Footwear accounts for less than a quarter of Under Armour’s sales, but it’s proving to be the brand’s fastest-growing category in 2019.
For the quarter ended June 30, footwear revenue was up 4.7% to $284 million over the prior year — a bright spot next to a sales slump of 1.1% in apparel, which comprises nearly two-thirds of the company’s total revenue.
As analyst Erinn Murphy of Piper Jaffray pointed out on the company’s earnings call Tuesday, it was also the toughest comparison of the year, with footwear sales rising 14.5% in the second quarter of 2018, compared with flat or negative growth throughout the rest of the year.
What’s behind the upswing? Patrik Frisk, Under Armour’s president and COO, credited the expansion of the brand’s Hovr sneaker franchise, which targets runners with “zero gravity feel” cushioning and technology that tracks performance metrics and connects to a UA MapMyRun app.
“I don’t think anybody would have thought that Under Armour was going to get into the running game with such a strong point of view just a couple of years ago,” said Frisk, “but what we’re seeing is the traction; it continues.”
He highlighted the Hovr Infinite sneaker as a top seller, even at a higher-than-usual price point of $120 to $140 per pair. “It’s giving us confidence that the consumer is absolutely willing to side with Under Armour in running footwear if they have the right product and the right messaging,” said Frisk.
In a note to clients, Wedbush analyst Christopher Svezia said the brand “continues to have significant growth opportunity with footwear,” as well as in international markets, where sales were up 12% during the quarter over last year, compared with a 3% slump in North American sales.
According to some measures, though, Under Armour isn’t yet finding success in the all-important U.S. footwear market. The NPD Group’s Retail Tracking service found that sales were down in the mid-teens for the first six months of 2019, according to Matt Powell, senior industry adviser for sports at the market research firm.
On the call, Frisk and UA CEO Kevin Plank emphasized that the company is still in the beginning stages of implementing the five-year turnaround plan it outlined at its December investor day. Throughout the coming quarters, they said, the company will shift toward more full-price selling, more frequent drops, stronger cross-channel messaging and a new go-to-market process that will roll out for spring 2020.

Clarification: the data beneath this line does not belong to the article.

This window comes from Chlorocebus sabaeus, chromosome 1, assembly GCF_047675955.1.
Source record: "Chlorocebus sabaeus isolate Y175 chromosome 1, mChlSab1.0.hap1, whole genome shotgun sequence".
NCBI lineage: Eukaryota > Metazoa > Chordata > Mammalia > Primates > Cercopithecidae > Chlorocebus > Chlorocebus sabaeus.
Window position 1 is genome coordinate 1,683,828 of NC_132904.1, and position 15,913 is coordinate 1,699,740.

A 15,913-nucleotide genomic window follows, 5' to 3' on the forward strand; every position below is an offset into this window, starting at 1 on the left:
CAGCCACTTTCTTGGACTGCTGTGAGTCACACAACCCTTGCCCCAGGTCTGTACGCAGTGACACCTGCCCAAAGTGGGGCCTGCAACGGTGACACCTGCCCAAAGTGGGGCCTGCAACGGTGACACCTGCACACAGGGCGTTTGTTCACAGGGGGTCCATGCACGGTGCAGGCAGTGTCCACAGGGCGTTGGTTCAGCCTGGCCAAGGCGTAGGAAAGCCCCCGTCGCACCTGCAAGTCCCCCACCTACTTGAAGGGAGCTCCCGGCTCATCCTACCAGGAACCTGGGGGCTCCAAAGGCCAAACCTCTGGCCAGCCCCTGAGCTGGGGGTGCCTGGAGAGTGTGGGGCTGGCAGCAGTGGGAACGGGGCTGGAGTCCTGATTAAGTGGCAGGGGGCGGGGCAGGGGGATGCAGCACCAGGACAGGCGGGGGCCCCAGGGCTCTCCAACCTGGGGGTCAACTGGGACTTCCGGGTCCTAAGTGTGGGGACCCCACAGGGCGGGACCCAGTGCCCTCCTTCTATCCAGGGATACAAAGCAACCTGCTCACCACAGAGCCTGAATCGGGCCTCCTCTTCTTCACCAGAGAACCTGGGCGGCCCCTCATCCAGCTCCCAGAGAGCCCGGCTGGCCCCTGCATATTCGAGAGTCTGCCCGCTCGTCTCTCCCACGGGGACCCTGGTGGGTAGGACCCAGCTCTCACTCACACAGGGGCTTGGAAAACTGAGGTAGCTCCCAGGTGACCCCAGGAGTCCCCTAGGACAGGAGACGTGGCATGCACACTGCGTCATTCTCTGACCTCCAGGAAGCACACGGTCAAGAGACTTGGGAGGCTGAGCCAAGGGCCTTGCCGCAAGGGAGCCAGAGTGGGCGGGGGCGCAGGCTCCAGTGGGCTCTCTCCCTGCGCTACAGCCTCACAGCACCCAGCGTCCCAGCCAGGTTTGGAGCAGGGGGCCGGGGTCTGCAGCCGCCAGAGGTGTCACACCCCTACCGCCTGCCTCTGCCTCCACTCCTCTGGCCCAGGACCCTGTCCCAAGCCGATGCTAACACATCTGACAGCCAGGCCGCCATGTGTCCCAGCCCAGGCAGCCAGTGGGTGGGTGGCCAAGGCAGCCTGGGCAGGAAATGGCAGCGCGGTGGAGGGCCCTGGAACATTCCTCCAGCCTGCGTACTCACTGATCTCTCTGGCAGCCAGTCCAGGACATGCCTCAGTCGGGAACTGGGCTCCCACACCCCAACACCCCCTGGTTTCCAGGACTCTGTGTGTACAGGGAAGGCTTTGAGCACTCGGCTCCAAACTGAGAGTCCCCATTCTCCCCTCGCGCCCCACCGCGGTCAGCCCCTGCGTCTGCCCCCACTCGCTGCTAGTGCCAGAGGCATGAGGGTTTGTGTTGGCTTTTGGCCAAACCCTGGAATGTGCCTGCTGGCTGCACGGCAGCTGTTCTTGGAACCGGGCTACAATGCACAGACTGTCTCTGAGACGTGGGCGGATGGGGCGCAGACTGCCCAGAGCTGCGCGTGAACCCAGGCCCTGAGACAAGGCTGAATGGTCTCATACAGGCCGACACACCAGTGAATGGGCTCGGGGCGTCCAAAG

Central to the turnaround plan is the brand’s key customer — “the focused performer” — though many industry experts have questioned the strategy.
“We remain skeptical of [Under Armour]’s path to recovery,” said Susquehanna Financial Group LLLP analyst Sam Poser before the company’s latest earnings report. “We believe [Under Armour]’s view that fashion and performance are mutually exclusive will hinder its ability to compete with Nike, Adidas, New Balance and others for consumer mindshare and retail partner confidence.”
Meanwhile, according to Powell, “brands that are chasing performance will find sales growth challenging.”
What’s more, competitors like Nike and Adidas are winning with North American customers while Under Armour is still lagging close to home. Nike and Adidas’s sales in the region were up 7% and 5% during the last quarter, respectively.
“In order to be able to grow at or faster than the market they’re in, it’s going to be very difficult to do that only selling performance apparel, because the part of the market that’s growing faster than the median is non-performance related,” Bryan Gildenberg, chief knowledge officer at Kantar Consulting, told FN.
Still, he said, aping Nike and Lululemon’s positioning is also likely not a wise strategy: “I think the best way to [grow] would probably be through their more traditional core audience, rather than, say, trying to be the fifth best women’s athleisure brand. [UA should probably] think about how they can cascade down into to non-performancewear occasions for the audience that really loves the Under Armour performance positioning.”